Kit Co-ordinator – Donna
I was expecting a mental as well as physical challenge, and there were some ups and downs. I’d set a target time in my mind, and when it became clear that I wasn’t going to achieve it I felt like giving up. But then I decided that as I was halfway round and was physically ok, I may as well stick it out and I’m glad I did, even though I was reduced to walking. Of the 509 entrants, 151 retired so I’m glad I had the mental strength to keep going. I finished just as darkness fell on Sunday night.
Walking through Saturday night, and seeing first light up on the moors at 3am was amazing, as was walking through a thunderstorm. Some of the climbs up through moorland were brutal though.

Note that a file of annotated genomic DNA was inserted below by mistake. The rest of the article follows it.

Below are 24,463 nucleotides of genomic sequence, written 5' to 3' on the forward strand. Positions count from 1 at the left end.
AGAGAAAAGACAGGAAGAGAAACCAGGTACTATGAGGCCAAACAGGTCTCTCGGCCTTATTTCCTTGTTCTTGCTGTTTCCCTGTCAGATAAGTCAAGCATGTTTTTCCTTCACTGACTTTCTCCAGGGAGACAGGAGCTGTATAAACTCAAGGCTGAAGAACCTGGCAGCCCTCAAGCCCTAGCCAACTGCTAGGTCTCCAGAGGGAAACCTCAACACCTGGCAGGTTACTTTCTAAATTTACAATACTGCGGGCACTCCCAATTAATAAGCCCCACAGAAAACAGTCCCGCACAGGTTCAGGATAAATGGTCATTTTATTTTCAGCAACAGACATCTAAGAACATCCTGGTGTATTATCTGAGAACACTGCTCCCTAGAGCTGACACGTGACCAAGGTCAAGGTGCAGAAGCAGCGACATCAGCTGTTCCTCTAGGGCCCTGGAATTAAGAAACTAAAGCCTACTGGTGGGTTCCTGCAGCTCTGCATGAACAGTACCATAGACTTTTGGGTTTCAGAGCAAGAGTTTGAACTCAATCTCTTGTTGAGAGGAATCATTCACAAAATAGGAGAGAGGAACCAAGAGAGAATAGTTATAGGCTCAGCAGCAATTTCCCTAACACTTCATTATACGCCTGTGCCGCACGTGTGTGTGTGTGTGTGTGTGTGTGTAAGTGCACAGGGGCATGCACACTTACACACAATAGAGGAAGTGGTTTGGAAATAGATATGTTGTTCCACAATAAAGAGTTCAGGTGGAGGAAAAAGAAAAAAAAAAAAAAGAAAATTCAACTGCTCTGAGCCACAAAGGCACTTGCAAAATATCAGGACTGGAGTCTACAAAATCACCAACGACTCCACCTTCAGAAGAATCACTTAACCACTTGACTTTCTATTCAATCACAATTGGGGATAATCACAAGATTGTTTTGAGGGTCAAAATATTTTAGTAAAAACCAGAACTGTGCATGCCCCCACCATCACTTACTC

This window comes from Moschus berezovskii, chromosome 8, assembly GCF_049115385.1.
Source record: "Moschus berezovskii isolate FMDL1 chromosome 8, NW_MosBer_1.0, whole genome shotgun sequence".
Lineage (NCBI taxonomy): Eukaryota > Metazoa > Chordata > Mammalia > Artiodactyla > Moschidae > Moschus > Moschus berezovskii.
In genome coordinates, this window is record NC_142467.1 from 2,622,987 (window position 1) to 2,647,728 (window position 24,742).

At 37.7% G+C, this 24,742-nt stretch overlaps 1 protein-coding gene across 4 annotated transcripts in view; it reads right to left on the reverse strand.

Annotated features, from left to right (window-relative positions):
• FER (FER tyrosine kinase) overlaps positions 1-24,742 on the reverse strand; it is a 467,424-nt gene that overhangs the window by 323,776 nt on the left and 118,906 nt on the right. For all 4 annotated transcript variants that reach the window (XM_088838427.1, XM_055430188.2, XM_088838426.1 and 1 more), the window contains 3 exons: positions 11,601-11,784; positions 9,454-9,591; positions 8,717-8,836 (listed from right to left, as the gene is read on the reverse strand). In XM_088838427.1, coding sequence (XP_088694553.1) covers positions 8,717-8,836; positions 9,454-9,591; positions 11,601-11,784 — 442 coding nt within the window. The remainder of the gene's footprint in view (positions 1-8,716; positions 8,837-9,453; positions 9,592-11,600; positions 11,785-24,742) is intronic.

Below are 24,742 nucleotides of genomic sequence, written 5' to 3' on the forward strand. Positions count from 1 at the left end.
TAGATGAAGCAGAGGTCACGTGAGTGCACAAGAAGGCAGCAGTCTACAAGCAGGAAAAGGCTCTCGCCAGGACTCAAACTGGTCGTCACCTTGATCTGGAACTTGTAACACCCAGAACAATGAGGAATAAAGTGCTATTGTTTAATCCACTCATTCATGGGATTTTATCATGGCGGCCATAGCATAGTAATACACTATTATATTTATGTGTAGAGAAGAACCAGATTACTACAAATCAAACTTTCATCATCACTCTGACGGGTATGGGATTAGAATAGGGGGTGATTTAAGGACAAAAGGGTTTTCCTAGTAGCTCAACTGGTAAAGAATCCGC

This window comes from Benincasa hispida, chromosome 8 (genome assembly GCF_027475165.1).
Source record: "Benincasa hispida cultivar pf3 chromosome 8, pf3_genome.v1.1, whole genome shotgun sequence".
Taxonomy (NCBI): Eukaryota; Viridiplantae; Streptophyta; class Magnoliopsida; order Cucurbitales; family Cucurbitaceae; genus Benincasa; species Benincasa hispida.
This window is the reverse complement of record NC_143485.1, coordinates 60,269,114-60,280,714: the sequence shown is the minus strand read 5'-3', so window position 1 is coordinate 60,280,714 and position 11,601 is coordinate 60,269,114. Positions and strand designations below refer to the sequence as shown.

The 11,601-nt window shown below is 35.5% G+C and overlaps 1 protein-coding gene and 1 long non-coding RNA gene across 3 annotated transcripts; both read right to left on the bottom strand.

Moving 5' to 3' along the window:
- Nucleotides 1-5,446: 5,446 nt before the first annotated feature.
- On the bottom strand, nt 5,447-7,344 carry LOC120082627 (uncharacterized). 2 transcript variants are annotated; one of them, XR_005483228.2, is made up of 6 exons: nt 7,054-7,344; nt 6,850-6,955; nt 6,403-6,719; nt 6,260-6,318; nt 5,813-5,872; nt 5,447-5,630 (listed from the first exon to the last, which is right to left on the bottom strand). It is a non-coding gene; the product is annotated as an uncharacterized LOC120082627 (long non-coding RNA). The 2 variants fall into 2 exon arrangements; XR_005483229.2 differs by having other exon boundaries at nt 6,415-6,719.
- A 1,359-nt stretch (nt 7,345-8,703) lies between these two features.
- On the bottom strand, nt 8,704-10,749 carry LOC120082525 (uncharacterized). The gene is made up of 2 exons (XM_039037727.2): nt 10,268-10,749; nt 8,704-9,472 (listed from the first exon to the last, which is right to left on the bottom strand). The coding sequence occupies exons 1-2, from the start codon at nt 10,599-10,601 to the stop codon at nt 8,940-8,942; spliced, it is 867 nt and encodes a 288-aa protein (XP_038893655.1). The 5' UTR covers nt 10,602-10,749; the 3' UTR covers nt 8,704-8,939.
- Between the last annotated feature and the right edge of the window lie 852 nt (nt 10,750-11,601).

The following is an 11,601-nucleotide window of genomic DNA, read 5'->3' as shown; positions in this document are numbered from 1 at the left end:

Massive thanks to Serena who supported me all the way and looked after me when I finished, and massive respect to Ste Wigs who had to pull out at 25 miles through illness but turned out on Sunday to support me.
The Great Manchester Run is according to Wikipedia the third largest mass participation sporting event in the UK (after the London Marathon and the Great North Run). It is also very much a corporate events with live TV coverage and an elite race alongside the mass participation event. I have to say it is the opposite of the sort of races that I prefer, low key, low price, club organised events. However, a group from work were running to raise money for the Christie Hospital so I joined in this year.